Presentation on theme: "Behavior Change and SRD Adetania Pramanik Durga Kudtarkar Shubhshankar M. Sankachelvi."— Presentation transcript:
Behavior Change and SRD Adetania Pramanik Durga Kudtarkar Shubhshankar M. Sankachelvi
Heart Failure Condition in which the heart can’t pump enough blood to meet the body’s needs. The heart can’t fill with enough blood. Heart can’t pump blood to the rest of the body with enough force
Prevalence 5 million HF related patients in the US 1.4 million of them were classified as classified as NYHA class III or IV
Common Causes Hypertension Condition in which systemic arterial blood pressure is elevated. The heart has to work harder than it should to pump the blood around the body Coronary artery disease is a condition in which plaque builds up inside the coronary arteries which supply oxygen-rich blood to the heart muscles. Plaque is made up of fat, cholesterol, calcium, and other substances found in the blood.
Risk Factors A single risk factor may be enough to cause heart failure, but a combination of factors increases your risk. Diabetes. Having diabetes increases your risk of high blood pressure and coronary artery disease. Sleep apnea. The inability to breathe properly at night results in low blood oxygen levels and increased risk of abnormal heart rhythms. Both of these problems can weaken the heart. Congenital heart defects. Some people who develop heart failure were born with structural heart defects. Viruses. A viral infection may have damaged your heart muscle. Alcohol use. Drinking too much alcohol can weaken heart muscle and lead to heart failure. Kidney conditions. These can contribute to heart failure because many can lead to high blood pressure and fluid retention.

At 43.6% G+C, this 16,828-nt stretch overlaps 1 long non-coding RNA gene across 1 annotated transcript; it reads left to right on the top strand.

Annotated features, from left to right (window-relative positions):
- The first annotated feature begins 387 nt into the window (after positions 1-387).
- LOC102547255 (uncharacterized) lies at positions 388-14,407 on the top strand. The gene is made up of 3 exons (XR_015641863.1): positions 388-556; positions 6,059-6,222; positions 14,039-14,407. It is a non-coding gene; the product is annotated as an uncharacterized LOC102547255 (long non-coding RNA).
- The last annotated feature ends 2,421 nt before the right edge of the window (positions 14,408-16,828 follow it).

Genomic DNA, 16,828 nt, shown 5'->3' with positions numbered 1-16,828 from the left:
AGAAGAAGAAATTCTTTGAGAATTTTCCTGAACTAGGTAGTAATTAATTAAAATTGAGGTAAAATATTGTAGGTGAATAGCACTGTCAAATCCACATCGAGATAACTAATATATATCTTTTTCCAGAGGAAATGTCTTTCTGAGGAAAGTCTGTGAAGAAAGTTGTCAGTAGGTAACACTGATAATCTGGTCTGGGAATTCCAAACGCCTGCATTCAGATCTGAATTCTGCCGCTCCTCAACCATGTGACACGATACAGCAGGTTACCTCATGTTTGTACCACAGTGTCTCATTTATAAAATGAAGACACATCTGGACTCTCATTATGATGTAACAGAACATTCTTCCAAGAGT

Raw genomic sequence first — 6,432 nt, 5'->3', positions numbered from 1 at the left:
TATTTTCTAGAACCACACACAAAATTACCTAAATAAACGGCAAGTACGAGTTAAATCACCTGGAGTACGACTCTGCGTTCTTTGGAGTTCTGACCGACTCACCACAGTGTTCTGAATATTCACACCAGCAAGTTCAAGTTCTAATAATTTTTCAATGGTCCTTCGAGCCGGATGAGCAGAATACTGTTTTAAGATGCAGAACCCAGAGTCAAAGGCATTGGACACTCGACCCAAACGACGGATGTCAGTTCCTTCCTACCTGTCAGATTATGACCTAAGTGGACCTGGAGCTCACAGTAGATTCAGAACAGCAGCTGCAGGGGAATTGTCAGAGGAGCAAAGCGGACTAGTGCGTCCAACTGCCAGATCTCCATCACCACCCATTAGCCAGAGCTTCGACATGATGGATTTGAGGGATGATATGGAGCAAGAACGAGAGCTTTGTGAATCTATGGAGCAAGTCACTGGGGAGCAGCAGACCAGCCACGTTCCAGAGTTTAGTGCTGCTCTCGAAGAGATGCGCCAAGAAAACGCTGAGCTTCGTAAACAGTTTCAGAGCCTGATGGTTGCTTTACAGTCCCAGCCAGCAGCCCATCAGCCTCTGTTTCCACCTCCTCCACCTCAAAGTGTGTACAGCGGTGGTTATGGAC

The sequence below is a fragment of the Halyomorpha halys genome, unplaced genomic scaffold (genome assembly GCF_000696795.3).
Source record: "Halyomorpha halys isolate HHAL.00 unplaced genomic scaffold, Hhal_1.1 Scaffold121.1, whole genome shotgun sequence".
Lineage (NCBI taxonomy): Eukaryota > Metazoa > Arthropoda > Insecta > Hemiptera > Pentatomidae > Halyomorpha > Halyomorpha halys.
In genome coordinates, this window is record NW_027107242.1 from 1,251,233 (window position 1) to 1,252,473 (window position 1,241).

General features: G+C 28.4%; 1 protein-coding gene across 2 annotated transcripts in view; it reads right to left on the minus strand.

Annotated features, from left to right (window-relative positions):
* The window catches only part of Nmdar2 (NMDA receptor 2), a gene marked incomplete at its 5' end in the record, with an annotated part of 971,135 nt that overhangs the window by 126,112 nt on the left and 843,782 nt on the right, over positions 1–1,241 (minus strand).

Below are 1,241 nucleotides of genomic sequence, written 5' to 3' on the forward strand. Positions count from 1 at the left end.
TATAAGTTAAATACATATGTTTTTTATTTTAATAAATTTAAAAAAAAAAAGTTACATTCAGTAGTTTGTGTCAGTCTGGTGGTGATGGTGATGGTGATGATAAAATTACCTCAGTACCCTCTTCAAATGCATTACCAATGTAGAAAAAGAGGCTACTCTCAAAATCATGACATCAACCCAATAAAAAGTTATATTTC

Recommended Routine The Consensus Recommendations for the Management of Chronic Heart Failure and the Agency for Health Care Policy and Research (AHCPR) Clinical Practice Guidelines for Heart Failure reported three recommendations HF patients routine care: 1. monitor signs of sodium retention 2. comply with medication regimens 3. comply with dietary sodium restrictions
How does knowledge aid compliance? Reasons for not maintaining a SRD 1.Lack of Motivation 6% 2.Practical difficulties 6% 3.Not palatable 13% MedicationDietWeight / Exercise Knowledge Adherence
How does knowledge aid compliance? Control Group Standard Training Did not take into account social, cultural habits Intervention Group Improved Training More than 50% reduced sodium intake
What about readmissions? 1.Only 14% were aware of SRD guidelines. 2.Most HF do not know how to follow an SRD 3.This lack of awareness of potential barrier to effective implementation of SRD 4.Not understand the link between high sodium intake and worsening symptoms 5.Not believe that their adherence to an SRD could relieve worsening symptoms 6.Worsening symptoms = seek treatment
What about readmissions? 24-hr Sodium excretion > 3 g = 1.8 times higher risk for cardiac events Group that closely adhered to SRD: Significant drop in frequency and severity of symptoms Longer cardiac-event free survival i.e. lower rates of readmissions due to cardiac problems
Difficulty in adhering to SRD.. Why? Misunderstanding of the SRD guidelines Interference with socialization Lack of food selection Little understanding of the sodium content of foods Food-preparation habits Inferior palatability Fast foods and convenience products Detailed dietary information about low sodium foods f and alternative seasonings could improve adherence to an SRD.
How do you change habits? Pre ContemplationContemplationPreparationActionMaintenance HF Patients when in the hospital MI, CBT
Motivational Interviewing Client – centered, enhance intrinsic motivation to change Empathy (accept -> change) Discrepancy (between current versus goal) Roll with resistance Support self-efficacy Shown to improve cardiovascular health